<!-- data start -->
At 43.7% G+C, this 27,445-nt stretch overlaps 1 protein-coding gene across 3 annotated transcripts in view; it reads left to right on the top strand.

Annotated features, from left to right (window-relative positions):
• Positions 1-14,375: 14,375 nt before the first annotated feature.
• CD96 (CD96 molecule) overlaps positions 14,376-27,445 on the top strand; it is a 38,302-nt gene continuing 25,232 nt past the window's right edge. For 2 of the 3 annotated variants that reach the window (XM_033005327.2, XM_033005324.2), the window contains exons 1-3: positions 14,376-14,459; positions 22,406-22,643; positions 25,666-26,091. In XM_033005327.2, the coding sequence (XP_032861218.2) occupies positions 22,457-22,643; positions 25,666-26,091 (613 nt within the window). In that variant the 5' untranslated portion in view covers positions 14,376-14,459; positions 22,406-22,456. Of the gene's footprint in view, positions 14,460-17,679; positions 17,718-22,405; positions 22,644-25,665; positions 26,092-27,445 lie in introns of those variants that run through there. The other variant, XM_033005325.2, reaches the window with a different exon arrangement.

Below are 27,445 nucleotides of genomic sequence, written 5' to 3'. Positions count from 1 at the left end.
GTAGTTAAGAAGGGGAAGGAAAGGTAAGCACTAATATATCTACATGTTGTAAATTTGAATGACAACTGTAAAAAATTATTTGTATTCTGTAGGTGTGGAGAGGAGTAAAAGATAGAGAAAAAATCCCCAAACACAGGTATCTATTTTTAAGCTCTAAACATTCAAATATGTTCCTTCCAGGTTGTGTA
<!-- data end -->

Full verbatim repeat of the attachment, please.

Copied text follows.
At 43.7% G+C, this 27,445-nt stretch overlaps 1 protein-coding gene across 3 annotated transcripts in view; it reads left to right on the top strand.

Annotated features, from left to right (window-relative positions):
• Positions 1-14,375: 14,375 nt before the first annotated feature.
• CD96 (CD96 molecule) overlaps positions 14,376-27,445 on the top strand; it is a 38,302-nt gene continuing 25,232 nt past the window's right edge. For 2 of the 3 annotated variants that reach the window (XM_033005327.2, XM_033005324.2), the window contains exons 1-3: positions 14,376-14,459; positions 22,406-22,643; positions 25,666-26,091. In XM_033005327.2, the coding sequence (XP_032861218.2) occupies positions 22,457-22,643; positions 25,666-26,091 (613 nt within the window). In that variant the 5' untranslated portion in view covers positions 14,376-14,459; positions 22,406-22,456. Of the gene's footprint in view, positions 14,460-17,679; positions 17,718-22,405; positions 22,644-25,665; positions 26,092-27,445 lie in introns of those variants that run through there. The other variant, XM_033005325.2, reaches the window with a different exon arrangement.

Below are 27,445 nucleotides of genomic sequence, written 5' to 3'. Positions count from 1 at the left end.
GTAGTTAAGAAGGGGAAGGAAAGGTAAGCACTAATATATCTACATGTTGTAAATTTGAATGACAACTGTAAAAAATTATTTGTATTCTGTAGGTGTGGAGAGGAGTAAAAGATAGAGAAAAAATCCCCAAACACAGGTATCTATTTTTAAGCTCTAAACATTCAAATATGTTCCTTCCAGGTTGTGTA